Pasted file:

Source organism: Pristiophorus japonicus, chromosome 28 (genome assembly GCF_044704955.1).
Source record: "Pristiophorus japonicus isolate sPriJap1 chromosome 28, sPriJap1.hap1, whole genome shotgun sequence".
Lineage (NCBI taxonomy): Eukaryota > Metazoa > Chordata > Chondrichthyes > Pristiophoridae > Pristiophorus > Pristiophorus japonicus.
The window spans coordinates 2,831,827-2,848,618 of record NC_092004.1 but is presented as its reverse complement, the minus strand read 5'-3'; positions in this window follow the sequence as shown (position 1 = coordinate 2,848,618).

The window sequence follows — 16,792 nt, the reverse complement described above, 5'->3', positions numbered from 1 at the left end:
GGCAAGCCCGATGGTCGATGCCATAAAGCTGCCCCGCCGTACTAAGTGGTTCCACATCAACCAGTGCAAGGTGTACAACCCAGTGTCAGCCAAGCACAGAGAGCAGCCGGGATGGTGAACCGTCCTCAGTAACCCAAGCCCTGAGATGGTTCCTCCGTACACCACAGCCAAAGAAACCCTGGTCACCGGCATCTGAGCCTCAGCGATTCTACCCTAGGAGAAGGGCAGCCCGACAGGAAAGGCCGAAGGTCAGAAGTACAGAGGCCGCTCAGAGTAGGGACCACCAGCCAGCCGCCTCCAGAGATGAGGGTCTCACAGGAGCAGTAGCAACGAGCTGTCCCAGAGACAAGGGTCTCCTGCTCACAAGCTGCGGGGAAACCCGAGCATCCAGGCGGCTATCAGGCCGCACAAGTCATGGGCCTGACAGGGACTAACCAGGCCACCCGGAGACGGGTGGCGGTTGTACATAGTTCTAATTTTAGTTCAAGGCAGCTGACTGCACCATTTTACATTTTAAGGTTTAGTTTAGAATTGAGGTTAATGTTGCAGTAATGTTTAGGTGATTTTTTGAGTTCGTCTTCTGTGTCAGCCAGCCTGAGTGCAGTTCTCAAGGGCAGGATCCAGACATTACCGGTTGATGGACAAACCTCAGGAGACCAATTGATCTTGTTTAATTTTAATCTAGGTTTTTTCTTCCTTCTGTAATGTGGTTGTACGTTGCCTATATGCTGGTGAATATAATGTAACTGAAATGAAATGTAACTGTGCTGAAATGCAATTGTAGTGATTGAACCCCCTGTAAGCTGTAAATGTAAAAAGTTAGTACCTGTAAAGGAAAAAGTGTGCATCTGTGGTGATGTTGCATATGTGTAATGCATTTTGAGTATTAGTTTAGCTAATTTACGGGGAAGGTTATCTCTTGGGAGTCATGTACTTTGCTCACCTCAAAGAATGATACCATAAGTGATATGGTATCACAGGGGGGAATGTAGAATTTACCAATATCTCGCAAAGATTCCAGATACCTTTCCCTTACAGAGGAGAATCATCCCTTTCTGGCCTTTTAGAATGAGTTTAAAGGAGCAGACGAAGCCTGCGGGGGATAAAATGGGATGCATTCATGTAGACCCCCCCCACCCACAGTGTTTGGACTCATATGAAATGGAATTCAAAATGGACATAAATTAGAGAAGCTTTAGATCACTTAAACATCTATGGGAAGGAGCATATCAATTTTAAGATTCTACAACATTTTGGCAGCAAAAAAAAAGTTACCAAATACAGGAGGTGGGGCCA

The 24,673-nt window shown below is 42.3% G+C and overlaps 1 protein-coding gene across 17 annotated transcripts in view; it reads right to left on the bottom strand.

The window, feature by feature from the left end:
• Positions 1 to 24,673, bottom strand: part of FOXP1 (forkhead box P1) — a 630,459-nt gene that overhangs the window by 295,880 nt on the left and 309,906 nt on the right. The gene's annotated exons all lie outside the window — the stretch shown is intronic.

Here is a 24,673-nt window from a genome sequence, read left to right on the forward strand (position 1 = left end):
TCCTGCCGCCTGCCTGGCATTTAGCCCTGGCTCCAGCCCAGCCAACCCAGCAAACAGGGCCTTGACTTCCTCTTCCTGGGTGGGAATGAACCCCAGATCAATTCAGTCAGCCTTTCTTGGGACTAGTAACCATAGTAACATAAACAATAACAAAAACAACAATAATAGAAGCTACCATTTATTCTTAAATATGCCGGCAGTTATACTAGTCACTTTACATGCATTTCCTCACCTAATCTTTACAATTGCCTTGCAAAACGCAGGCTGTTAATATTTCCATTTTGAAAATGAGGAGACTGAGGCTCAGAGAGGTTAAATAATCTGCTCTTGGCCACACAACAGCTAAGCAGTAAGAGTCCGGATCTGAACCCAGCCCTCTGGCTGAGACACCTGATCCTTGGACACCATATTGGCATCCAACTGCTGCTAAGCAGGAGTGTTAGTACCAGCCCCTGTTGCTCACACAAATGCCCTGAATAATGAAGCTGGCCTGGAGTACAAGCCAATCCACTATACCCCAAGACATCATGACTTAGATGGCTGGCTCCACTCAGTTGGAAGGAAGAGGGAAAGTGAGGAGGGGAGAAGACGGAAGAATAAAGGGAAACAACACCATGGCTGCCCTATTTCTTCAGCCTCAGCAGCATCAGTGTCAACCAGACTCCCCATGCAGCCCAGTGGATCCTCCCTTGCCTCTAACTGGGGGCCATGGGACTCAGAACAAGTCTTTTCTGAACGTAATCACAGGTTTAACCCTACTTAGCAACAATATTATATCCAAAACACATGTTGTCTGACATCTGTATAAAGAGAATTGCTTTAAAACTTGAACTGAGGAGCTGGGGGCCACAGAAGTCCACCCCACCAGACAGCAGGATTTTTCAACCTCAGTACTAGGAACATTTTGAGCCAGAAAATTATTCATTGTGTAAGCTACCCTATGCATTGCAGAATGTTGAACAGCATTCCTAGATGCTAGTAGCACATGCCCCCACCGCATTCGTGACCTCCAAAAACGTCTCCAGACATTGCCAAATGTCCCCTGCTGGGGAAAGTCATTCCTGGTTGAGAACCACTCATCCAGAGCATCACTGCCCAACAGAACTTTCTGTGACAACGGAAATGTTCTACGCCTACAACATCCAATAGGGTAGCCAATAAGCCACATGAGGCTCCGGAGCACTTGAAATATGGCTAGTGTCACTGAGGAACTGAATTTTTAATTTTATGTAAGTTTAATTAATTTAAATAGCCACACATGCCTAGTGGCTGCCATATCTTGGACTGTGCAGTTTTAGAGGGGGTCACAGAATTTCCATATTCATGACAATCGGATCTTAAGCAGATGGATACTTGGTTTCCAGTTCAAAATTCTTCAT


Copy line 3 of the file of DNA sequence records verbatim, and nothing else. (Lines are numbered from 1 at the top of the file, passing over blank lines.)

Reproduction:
Lineage (NCBI taxonomy): Eukaryota > Metazoa > Chordata > Chondrichthyes > Pristiophoridae > Pristiophorus > Pristiophorus japonicus.